In particular, the US president has already announced to soon introduce very serious import penalties for German cars fabricated outside the US. Moreover, there seem to be serious plans not only in government, but also in Congress to introduce so-called border tax adjustments as an instrument for discriminating imports and favoring exports, having similar effects as a combination of high import tariffs with subsidies for exporters. Quite clearly, such measures would violate WTO rules – the most important rules for the trade worldwide. It seems unlikely that the US government would simply give in when WTO judges the measures to be forbidden under the international treaties; it might instead well ignore the rules and thus trigger a serious erosion of international cooperation in trade. Obviously, the EU, not being able to simply accept such behavior, would have to put countermeasures in place, and those could easily trigger further reactions. The final result of such developments is extremely hard to predict, but must be expected to be disastrous for all of us.
Even if the photonics sector would miraculously be exempt from all direct measures, a general economic or downward trend resulting from a breakdown of international cooperation would certainly not fail to hurt us seriously. More importantly, we also must keep in mind the possibility that the political stability in various countries would inevitably be further endangered in such situations; general experience tells us that getting into serious trouble does not make people more reasonable and cooperative.
Of course, it would be highly unlikely that the above-mentioned real problems would ever be solved that way. In order to achieve that, one would clearly have to strengthen rather than to harm international cooperation. For example, Germany should work towards higher environmental standards e.g. concerning agriculture, allowed CO2 emissions of cars, higher minimum wages for more social stability, etc. Such recipes would of course be at least as badly needed for the United States, where CO2 emissions are completely out of control and the social fabric is dissolving in some parts.
Values and Trade – What is More Important?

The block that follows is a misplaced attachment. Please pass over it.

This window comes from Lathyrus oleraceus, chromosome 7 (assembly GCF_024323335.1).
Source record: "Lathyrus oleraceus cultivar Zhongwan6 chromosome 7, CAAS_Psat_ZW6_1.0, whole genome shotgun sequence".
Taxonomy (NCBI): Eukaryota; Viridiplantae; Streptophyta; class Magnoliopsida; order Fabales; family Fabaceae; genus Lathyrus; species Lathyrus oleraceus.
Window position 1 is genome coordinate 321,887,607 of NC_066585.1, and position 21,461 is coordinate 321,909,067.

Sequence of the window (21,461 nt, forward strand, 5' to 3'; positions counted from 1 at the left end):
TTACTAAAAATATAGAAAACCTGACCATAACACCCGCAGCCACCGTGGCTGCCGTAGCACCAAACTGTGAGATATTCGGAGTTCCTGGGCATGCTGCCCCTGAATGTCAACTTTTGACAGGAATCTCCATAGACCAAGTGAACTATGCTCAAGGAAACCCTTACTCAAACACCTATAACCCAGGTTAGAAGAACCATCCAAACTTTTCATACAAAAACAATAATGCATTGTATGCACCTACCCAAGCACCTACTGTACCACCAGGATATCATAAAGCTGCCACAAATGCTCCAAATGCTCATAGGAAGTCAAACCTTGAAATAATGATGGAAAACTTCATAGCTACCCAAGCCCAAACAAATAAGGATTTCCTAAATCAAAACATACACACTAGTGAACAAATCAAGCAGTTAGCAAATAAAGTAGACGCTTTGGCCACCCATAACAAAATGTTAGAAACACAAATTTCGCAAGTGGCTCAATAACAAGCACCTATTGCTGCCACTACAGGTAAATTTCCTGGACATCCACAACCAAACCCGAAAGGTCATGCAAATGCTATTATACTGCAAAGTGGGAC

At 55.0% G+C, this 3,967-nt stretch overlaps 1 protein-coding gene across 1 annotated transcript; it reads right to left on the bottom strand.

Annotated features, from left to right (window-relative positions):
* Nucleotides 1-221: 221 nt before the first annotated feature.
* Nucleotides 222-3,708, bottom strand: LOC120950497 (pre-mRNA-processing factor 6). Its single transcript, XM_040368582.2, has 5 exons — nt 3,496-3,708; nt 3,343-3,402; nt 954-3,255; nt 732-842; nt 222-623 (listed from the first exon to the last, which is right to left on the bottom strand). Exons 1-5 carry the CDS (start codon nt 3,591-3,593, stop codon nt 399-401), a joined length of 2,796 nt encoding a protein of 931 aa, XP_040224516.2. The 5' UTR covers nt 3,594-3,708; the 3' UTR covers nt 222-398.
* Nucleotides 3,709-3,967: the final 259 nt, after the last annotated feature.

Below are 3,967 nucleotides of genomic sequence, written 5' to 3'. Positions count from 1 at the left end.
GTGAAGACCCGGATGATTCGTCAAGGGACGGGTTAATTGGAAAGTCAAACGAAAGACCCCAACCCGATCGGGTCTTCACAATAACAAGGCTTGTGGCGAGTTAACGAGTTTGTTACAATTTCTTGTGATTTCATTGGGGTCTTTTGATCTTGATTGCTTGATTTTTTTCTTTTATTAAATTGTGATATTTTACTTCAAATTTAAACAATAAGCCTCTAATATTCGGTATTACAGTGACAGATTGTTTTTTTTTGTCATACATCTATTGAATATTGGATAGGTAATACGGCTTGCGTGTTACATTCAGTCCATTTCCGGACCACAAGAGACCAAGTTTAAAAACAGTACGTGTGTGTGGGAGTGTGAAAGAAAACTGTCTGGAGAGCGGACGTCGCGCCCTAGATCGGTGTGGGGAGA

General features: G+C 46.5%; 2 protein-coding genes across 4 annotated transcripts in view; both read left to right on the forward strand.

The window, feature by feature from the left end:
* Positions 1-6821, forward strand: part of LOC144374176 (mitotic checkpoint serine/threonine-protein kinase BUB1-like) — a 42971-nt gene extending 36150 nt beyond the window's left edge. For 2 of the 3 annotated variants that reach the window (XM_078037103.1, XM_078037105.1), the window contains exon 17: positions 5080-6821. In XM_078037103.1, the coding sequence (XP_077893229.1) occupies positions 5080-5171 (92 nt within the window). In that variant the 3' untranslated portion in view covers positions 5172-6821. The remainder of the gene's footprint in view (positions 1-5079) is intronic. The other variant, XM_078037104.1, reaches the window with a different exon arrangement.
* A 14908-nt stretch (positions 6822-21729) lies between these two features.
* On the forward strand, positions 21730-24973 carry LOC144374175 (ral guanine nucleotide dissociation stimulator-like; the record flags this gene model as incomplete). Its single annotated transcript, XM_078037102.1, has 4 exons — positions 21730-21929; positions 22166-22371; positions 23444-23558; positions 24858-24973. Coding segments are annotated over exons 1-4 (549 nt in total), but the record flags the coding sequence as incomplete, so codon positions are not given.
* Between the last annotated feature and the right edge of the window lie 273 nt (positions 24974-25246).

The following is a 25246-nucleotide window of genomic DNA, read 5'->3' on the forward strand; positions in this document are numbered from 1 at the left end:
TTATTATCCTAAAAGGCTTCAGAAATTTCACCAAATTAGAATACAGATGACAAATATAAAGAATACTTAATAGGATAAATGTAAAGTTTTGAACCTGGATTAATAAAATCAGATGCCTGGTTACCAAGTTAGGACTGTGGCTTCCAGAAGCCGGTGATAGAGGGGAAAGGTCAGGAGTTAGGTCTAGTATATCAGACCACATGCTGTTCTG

Excuse me for using a (in my opinion) somewhat silly question as the heading of this paragraph. We currently see developments in the United States (and elsewhere) which include attacks on fundamental values and principles such as
- the independence of the judiciary and the press,
- the prohibition of unfair discrimination e.g. in the form of racism,
- the due respect for all people including the ill and disabled,
- the unanimous rejection of torture as a terribly inhumane and counterproductive instrument,
- the requirement to clearly separate private business issues from government operation, etc.
Some may think that trade issues are peanuts compared with all of that. I fully share the view that those values must be fiercely defended; on the other hand, when serious conflicts over trade arise and lead to a general breakdown of international cooperation, that also threatens to have devastating consequences on many other areas. Imagine, for example, how to solve problems like wars and environmental issues like global warming in a time where international cooperation goes downhill rather than becoming stronger. I believe it is not exaggerated to be afraid of the big crunch – not only economically! – if we really go down that route.
Clearly, the right conclusion for all reasonable people can only be the following: we have to fiercely defend fundamental values, which have been found to be essential for reasonably successful democratic societies, and at the same time have to do all we can to preserve and further develop international cooperation in areas like peace, trade and ecological issues. After all, our future critically depends on both, and the failure in one of the areas can easily have bad consequences spilling over into other areas.
Some may think that the views presented here look overly pessimistic or alarmist – but why exactly? We have very concrete signs that both fundamental values and international cooperation are currently under attack, and there is in my view no reason to believe that this cannot have serious consequences. After all, history tells us that periods of stability and wealth have often ended under similar circumstances; there is no guarantee that the current period will remain reasonably stable if we allow populists to attack various essential achievements.
Certainly, I will continue the business of RP Photonics based on the principles which worked very well so far. For example, I have never regretted to give away an enormous wealth of useful information, particularly in the form of the open-access Encyclopedia of Laser Physics and Technology without getting a direct financial return for that. It is not only that I am delighted to see e.g. of how much help that is for young researchers in developing countries, who are far from getting equal chances. It would also be foolish to think that we could be better off by stopping numerous researchers and industry people from “exploiting” all that information for free. I am aware that competitors may utilize our generous offerings, but I am firmly convinced that cooperation is not just something for “nice people” but rather in many ways the basis of success. Not every person and every business must subscribe to that, but we need to maintain a situation where cooperation is sufficiently widespread to keep the economical and political systems working reasonably well. After all, without sufficient cooperation all will be lost. The typical right-wing recipes – essentially, getting ruthless in order to grasp a larger share of the wealth – are recipes for disaster, not for success.
This article is a posting of the Photonics Spotlight, authored by Dr. Rüdiger Paschotta. You may link to this page and cite it, because its location is permanent. See also the RP Photonics Encyclopedia.